A new technique that bounces laser light off brain cells to monitor the amount of oxygen reaching a fetus could help prevent brain damage and reduce the number of Caesarean sections, a researcher says.

The technique has shown good results in tests on 12 patients at the University of Bonn Gynecological Hospital, said Dr. Stephan Schmidt, who heads the research team. "Its main advantage is that its a gentle monitoring method which can give continuous readings without touching the fetus."We still have a long way to go before we make definite conclusions, but the preliminary results are very promising."

The relatively cheap technique - Schmidt's model costs about $43,000 - beams extremely low levels of harmless infrared light into the fetal brain. The light reflected back provides information about the supply of oxygen in brain cells; the information is displayed graphically on a desktop computer.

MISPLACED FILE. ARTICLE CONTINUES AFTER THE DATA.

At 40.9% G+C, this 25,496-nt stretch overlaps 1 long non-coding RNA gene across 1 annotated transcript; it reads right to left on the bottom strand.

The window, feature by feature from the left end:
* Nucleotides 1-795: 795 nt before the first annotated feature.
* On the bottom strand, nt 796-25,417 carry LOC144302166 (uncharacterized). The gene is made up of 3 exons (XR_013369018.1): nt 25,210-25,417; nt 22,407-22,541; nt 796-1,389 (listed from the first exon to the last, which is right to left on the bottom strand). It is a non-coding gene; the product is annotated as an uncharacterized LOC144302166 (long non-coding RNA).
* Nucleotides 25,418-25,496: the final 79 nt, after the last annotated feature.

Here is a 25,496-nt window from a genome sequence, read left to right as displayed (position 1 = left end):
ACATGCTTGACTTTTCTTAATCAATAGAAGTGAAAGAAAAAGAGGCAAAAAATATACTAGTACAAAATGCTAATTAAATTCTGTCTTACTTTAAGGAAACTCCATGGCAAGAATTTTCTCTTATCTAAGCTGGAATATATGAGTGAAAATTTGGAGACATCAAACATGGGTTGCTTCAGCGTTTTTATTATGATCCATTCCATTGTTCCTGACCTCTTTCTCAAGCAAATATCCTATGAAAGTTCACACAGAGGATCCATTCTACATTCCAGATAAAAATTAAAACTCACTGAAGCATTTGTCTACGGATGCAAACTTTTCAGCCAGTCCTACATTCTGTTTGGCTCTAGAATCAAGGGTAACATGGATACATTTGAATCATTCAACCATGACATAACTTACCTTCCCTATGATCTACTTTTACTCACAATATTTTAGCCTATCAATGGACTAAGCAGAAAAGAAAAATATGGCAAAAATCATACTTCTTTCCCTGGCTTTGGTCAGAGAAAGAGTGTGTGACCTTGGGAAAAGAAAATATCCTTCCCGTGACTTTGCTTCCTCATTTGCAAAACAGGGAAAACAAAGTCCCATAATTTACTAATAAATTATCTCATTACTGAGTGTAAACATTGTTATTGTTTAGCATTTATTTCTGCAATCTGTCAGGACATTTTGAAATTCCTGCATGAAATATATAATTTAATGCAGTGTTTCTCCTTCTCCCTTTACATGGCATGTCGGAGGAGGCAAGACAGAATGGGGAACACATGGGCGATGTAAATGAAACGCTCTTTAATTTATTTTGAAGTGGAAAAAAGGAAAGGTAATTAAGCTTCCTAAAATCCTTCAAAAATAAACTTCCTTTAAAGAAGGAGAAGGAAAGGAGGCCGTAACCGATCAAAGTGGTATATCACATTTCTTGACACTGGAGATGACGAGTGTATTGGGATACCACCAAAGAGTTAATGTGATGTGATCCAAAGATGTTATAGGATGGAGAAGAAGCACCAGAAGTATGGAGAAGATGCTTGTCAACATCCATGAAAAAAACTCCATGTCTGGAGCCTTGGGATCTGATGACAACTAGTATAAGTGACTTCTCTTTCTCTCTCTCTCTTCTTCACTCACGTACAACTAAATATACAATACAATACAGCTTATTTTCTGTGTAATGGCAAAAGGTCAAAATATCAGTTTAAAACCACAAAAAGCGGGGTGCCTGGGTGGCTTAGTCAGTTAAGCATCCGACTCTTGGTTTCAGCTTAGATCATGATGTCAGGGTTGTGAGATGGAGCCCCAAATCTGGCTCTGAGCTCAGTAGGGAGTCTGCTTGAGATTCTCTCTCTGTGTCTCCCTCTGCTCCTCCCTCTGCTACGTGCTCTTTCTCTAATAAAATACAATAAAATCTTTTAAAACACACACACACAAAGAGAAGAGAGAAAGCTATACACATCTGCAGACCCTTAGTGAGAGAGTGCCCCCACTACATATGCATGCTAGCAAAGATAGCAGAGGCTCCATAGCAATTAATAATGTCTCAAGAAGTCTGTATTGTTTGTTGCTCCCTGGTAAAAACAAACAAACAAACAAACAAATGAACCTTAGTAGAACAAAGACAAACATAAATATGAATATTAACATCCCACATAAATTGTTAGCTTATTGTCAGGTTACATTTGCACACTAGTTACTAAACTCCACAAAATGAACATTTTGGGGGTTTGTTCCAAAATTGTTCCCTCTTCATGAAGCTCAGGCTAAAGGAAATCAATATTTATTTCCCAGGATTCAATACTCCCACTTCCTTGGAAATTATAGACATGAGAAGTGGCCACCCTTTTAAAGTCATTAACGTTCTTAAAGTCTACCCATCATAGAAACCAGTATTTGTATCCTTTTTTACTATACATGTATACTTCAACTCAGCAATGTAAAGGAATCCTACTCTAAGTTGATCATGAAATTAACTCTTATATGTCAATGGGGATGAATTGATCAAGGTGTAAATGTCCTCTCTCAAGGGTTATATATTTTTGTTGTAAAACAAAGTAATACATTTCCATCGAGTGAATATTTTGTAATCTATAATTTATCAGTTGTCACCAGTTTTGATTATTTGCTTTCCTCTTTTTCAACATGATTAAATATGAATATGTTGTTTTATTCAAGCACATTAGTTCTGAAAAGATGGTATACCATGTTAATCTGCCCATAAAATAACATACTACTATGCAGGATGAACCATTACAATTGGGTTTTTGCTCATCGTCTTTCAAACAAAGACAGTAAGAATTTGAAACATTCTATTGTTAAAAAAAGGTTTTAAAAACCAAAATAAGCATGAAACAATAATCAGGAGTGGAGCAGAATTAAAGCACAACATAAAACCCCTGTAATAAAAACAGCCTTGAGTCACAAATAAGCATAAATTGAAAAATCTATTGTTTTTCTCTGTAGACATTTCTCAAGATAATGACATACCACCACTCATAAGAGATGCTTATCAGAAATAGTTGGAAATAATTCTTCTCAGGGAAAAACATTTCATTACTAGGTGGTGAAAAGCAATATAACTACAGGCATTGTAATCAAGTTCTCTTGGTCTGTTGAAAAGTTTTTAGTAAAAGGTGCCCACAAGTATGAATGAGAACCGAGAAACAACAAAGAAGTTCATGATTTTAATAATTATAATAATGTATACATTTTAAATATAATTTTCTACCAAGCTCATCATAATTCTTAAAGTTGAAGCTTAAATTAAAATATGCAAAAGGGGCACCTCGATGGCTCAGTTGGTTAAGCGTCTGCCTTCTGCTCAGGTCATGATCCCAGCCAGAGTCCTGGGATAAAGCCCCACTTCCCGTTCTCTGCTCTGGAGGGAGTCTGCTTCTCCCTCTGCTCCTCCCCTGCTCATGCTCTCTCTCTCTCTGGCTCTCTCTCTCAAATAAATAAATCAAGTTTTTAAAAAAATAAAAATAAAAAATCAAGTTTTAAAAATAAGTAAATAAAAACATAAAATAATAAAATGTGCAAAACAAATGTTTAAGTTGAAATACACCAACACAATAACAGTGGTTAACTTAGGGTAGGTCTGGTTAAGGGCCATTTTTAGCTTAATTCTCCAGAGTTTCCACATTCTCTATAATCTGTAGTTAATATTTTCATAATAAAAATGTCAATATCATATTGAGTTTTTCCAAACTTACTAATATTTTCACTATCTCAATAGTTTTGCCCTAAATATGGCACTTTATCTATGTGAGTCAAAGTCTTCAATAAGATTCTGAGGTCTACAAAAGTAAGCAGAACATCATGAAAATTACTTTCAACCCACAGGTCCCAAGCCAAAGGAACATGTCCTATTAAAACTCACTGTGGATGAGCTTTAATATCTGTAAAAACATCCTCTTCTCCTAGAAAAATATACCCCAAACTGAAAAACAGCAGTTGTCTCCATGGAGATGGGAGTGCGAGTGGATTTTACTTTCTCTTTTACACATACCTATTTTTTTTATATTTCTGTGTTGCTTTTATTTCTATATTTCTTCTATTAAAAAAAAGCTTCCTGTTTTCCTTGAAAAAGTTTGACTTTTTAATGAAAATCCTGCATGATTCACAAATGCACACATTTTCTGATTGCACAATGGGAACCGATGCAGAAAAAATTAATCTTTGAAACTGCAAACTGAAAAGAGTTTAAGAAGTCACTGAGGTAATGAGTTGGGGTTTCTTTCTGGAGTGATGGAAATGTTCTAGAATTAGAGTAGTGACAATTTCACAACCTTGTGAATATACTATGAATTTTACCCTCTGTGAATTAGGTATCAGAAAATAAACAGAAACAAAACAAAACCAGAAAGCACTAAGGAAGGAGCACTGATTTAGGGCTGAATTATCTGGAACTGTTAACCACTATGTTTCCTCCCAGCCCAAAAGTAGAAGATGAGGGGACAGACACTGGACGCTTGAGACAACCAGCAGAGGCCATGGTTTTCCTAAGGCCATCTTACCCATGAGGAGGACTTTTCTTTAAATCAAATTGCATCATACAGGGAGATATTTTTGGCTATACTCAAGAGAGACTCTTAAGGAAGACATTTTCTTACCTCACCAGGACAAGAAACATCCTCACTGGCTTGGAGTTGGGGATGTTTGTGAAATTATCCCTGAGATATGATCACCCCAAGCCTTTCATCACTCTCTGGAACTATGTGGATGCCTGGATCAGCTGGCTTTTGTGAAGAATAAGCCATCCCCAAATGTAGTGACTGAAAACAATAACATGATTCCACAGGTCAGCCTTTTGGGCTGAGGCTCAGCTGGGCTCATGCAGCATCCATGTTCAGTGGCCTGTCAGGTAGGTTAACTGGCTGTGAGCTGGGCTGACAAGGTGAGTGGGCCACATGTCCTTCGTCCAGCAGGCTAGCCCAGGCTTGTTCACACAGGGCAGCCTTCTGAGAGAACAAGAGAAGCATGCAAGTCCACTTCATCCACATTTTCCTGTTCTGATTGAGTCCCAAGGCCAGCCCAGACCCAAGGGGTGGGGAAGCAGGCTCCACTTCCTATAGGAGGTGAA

"It is extremely important to us to be able to gauge the level of oxygen in the tissue cells as often as possible," Schmidt said. Earlier techniques required blood samples from the fetus, which "has the disadvantage of being a single-point test and has to be repeated at short intervals.

"A continuous record is far more preferable and less cumbersome."

In 20 out of 100 cases, he said, heart monitors indicate the possibility of oxygen deficiency, but only five of those 20 have symptoms that would actually require Caesarean delivery, he said. "With our technique we hope to be able to determine which of those infants do not really require a Caesarean section."

Oxygen deficiency is the most common cause of death before, during and just after birth and is the main contributor to fetal brain damage, he said.